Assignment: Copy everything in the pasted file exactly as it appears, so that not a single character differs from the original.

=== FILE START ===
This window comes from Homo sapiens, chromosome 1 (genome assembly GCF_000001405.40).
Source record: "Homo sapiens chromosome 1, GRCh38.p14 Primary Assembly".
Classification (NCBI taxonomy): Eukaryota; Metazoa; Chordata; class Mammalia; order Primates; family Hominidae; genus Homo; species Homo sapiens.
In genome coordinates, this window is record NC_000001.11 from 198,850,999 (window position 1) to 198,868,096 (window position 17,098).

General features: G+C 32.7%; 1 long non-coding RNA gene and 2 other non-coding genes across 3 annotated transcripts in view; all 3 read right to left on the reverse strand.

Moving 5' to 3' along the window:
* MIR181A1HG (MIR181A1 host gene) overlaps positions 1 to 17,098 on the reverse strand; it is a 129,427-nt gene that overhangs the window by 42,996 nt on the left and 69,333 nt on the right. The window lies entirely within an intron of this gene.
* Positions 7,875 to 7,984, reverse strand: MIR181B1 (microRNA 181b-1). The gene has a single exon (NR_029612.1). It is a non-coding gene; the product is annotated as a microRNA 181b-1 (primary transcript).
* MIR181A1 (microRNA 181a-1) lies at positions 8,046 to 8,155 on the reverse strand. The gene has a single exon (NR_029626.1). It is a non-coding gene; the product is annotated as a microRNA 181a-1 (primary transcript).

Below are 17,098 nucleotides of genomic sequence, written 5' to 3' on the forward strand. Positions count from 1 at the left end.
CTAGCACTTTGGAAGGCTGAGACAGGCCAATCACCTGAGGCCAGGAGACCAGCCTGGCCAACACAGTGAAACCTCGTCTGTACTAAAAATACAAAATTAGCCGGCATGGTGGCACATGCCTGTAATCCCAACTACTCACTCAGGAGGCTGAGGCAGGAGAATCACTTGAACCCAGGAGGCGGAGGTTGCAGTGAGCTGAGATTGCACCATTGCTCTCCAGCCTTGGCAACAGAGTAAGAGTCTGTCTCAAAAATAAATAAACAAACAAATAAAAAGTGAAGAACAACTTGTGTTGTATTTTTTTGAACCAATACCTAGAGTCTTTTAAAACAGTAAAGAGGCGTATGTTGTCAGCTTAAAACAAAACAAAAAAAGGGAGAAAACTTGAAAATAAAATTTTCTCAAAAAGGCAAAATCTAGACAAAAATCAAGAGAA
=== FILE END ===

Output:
This window comes from Homo sapiens, chromosome 1 (genome assembly GCF_000001405.40).
Source record: "Homo sapiens chromosome 1, GRCh38.p14 Primary Assembly".
Classification (NCBI taxonomy): Eukaryota; Metazoa; Chordata; class Mammalia; order Primates; family Hominidae; genus Homo; species Homo sapiens.
In genome coordinates, this window is record NC_000001.11 from 198,850,999 (window position 1) to 198,868,096 (window position 17,098).

General features: G+C 32.7%; 1 long non-coding RNA gene and 2 other non-coding genes across 3 annotated transcripts in view; all 3 read right to left on the reverse strand.

Moving 5' to 3' along the window:
* MIR181A1HG (MIR181A1 host gene) overlaps positions 1 to 17,098 on the reverse strand; it is a 129,427-nt gene that overhangs the window by 42,996 nt on the left and 69,333 nt on the right. The window lies entirely within an intron of this gene.
* Positions 7,875 to 7,984, reverse strand: MIR181B1 (microRNA 181b-1). The gene has a single exon (NR_029612.1). It is a non-coding gene; the product is annotated as a microRNA 181b-1 (primary transcript).
* MIR181A1 (microRNA 181a-1) lies at positions 8,046 to 8,155 on the reverse strand. The gene has a single exon (NR_029626.1). It is a non-coding gene; the product is annotated as a microRNA 181a-1 (primary transcript).

Below are 17,098 nucleotides of genomic sequence, written 5' to 3' on the forward strand. Positions count from 1 at the left end.
CTAGCACTTTGGAAGGCTGAGACAGGCCAATCACCTGAGGCCAGGAGACCAGCCTGGCCAACACAGTGAAACCTCGTCTGTACTAAAAATACAAAATTAGCCGGCATGGTGGCACATGCCTGTAATCCCAACTACTCACTCAGGAGGCTGAGGCAGGAGAATCACTTGAACCCAGGAGGCGGAGGTTGCAGTGAGCTGAGATTGCACCATTGCTCTCCAGCCTTGGCAACAGAGTAAGAGTCTGTCTCAAAAATAAATAAACAAACAAATAAAAAGTGAAGAACAACTTGTGTTGTATTTTTTTGAACCAATACCTAGAGTCTTTTAAAACAGTAAAGAGGCGTATGTTGTCAGCTTAAAACAAAACAAAAAAAGGGAGAAAACTTGAAAATAAAATTTTCTCAAAAAGGCAAAATCTAGACAAAAATCAAGAGAA